Chief Investment Officer
BirdsEye Viewtrends in retail banking
This Following on the heels of my article on branching, which received lots and lots of reactions, I'd like to return to my semi-annual updates on various lines of business. The first one is on Retail Banling, the next will overview trends in Commercial Banking, and the next on Wealth Management. I hope you'll find them all topical, and look forward to your feedback and insights.
Also, many thanks for your comments on both Liat's and Dick's articles recently posted on the website, www.anatbird.com. Check out Dick 's latest contribution: an insider's guide to Rome sculptures. He is a renneissance man, and his selecetions are both obscure and outstanding. Dick will also be posting my tips on visiting Charleston, SC shortly as well.
On a more sober note, l trust you recall my note about our "adopted" son, Dave Volk, who left for Iraq in January. Dave is back on American soil after being seriously injured by a suicide bomber attack. He suffered a punctured kidney, multuiple fractures in his leg right below the kneecap and a serious concussion. Others in his squad did not fare as well... Please join me in praying for a full and speedy recovery for Dave and his commerades in arms. They are all heroes who put their life on the line for us, and I will be eternally grateful to them for their courage.
PS Pictures of Dave in his hospital room are posted on the website slide show.
Trends in Retail Banking
Twice a year I offer my perspective on trends in banking's major lines of business. Here is what I see unfolding in the Retail business, and commercial banking and wealth management will follow.
Banking the unbanked
In their quest for fee income and DDA balances, banks are flocking to the unbanked space. Early entrants, such as Republic of KY and Riverside of FL, have created innovative, highly profitable and attractive products to serve the unbanked in ways that offer win-win for customers and shareholders alike. Both product offerings create a path for unbankable customers (for any reason: banckruptcy, no credit history, etc.) to rehabilitate themselves and work their way back into the "bankable" segment.
Key elements in ensuring successful entry into this customer segment include:
Neglecting the plastics
The mega-banks have largely realized that plastic is quickly replacing the checking account as the core relationship vehicle for retail consumers, especially Gen X and Gen Y members. They are working hard on solidifying their "first in wallet" position among their customers for both transactions (debit card) and credit (credit card), supporting the effort with enhanced product features, attractive reward programs that include BOTH plastics and strong cross-selling both in and outside the branch. Meanwhile, many SuperCommunity Banks are still mulling over whether re-entering the credit card business makes sense, and most have low debit card penetration and activation on their checking bases. This is a mega-trend that is happening as we speak. Just ask your kids (if you have any children age 18-35) when was the last time they balanced their checkbook, or whether they even know where their checkbook is.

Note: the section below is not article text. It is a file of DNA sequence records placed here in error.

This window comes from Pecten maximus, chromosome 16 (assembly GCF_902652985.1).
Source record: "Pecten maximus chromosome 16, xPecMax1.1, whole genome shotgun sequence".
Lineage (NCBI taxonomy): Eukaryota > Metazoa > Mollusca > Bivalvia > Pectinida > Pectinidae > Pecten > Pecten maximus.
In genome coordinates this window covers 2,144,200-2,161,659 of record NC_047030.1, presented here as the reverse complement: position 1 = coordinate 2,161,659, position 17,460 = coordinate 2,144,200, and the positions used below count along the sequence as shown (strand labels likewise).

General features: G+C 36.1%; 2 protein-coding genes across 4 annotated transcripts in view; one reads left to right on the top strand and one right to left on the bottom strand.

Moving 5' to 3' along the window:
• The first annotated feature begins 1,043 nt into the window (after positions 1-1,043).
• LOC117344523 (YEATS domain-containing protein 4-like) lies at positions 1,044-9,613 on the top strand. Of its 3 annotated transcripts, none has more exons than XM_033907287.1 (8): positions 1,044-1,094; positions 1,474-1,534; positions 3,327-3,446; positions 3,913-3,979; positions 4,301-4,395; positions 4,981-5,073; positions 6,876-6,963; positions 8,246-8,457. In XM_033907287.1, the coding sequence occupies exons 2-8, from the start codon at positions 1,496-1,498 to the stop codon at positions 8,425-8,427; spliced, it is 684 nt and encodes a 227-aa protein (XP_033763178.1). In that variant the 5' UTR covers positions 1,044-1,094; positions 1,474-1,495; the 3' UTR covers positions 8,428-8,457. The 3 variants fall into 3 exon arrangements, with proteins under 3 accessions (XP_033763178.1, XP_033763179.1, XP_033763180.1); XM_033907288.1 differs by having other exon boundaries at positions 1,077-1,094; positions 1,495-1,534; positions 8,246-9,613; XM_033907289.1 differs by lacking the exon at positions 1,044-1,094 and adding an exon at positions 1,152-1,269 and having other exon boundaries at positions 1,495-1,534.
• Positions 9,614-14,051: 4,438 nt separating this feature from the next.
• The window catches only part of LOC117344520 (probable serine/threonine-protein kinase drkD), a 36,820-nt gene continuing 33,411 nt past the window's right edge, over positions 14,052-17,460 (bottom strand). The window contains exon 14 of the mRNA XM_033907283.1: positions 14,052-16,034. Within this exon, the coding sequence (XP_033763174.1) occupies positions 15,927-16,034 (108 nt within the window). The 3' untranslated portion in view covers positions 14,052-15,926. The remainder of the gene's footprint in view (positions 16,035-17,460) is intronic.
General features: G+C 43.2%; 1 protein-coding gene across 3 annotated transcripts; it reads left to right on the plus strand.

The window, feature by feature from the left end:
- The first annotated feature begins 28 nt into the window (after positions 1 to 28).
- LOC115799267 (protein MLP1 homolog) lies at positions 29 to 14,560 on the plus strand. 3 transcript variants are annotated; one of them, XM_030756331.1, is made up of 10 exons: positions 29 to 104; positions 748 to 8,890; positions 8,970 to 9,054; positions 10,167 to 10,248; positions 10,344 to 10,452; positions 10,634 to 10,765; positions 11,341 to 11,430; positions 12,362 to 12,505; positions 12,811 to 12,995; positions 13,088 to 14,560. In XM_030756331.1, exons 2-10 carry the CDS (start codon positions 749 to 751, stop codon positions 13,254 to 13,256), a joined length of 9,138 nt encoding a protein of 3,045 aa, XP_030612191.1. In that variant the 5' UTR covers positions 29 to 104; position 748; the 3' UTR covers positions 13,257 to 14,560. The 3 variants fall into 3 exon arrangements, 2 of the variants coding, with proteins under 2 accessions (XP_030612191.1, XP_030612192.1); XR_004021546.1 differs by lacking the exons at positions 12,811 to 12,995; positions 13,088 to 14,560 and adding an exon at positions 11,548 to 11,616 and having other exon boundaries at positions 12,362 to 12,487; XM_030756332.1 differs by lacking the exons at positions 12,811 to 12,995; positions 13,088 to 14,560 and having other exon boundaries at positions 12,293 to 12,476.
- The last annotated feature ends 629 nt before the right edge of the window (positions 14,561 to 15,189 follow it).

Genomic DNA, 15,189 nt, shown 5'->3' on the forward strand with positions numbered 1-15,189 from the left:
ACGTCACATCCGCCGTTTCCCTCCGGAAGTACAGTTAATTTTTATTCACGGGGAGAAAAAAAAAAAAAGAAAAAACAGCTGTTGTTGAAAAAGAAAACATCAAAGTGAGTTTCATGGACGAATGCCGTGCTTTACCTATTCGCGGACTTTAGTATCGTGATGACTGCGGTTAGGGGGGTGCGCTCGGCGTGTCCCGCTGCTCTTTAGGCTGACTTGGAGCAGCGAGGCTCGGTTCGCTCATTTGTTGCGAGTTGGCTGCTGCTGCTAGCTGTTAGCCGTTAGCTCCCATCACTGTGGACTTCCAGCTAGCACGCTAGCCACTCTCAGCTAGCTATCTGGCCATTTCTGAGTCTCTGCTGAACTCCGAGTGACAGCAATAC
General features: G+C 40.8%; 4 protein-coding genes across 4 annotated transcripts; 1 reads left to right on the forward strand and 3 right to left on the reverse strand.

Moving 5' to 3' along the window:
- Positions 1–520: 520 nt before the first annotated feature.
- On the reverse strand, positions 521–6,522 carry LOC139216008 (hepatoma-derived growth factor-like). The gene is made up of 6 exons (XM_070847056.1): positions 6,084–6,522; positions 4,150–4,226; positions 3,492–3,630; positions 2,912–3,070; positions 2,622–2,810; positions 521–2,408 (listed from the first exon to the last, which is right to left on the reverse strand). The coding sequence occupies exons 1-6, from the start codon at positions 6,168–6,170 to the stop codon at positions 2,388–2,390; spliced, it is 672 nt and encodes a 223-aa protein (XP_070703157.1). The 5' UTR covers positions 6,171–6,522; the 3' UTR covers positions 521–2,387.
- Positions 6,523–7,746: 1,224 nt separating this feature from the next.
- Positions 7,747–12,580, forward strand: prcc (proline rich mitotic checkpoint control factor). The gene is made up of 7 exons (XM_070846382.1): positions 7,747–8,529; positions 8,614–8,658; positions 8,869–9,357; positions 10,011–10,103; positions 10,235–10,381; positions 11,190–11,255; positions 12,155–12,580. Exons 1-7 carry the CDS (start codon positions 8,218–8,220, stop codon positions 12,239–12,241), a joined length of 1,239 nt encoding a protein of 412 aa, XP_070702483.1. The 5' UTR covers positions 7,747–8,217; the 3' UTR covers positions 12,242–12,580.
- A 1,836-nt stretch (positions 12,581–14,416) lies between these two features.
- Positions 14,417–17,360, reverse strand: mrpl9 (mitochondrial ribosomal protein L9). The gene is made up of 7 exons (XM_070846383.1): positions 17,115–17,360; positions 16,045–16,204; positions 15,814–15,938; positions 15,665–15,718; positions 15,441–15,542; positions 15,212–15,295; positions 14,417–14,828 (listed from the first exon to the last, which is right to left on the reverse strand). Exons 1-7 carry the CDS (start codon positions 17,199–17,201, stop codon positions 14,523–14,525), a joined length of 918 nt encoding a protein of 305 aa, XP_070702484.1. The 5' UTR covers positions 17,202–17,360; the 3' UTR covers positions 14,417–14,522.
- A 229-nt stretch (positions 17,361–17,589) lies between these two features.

Key elements in re-entering the world of plastics with a "bang" include:
Back to service
SuperCommunity Banks often claim they differentiate themselves on the basis of service. They continue doing mystery shops to demonstrate how service is improving, and feel much better as the shop scores climb. My question is: how can those score rise while customer retention behavior doesn't change? My answer: the shops are a placebo, and reality is different. In many banks, service is not truly differentiatable. The larger banks have recognized that and are doing their best to improve service through various initiatives. While admittedly they have many limitations in effectively executing these drives, they also are not as bad as they used to be, and some have met with success in refocusing their retail workforce on operationalizing service. SuperCommunity Banks need to look in the mirror and ask the question: is my service truly excellent, as my mission statement and strategic plan say? And, if not, what can I do to build a true service culture without compromising sales growth and operational efficiency?
Some thoughts involve:
More banks than ever, including the big guys, are identifying specialty customer segments they go after, and dedicate employees with specific expertise to prospect and service these segments. They range from churches and funeral parlors to home owner association and engineering companies. Some niches are more deposit-rich than the mass market, and, through focus and industry knowledge, banks are making inroads in capturing more than their fair share of such segments.
Key success factors include:
Again, the burning need for deposits, coupled with the almost universal decline in interest free DDAs as a percent of total deposits, is rekindling banks' interest in group banking. The idea is simple: take your current products, package them nicely, and then offer to the employees of your commercial customers. The opportunities are huge! Yet again, the mega-banks are already onto this opportunity, but, as always, execution effectiveness is sporadic.
A successful group banking program typically has:
The success of ING and City Direct, followed by Emigrant's performance, has left others salivating for internet deposits. Countless banks in the SuperCommunity Banking range are thinking about building internet banks, or in the process of doing so, or have launched them. It's a hot topic. There is a lot to be said abuot the subject, but, as it's not strictly a retail banking initiative, I'll leave it to another time. It is, though, a hot trend among banks. My only comment at present is: beware of the LILO principle (last in, last out)...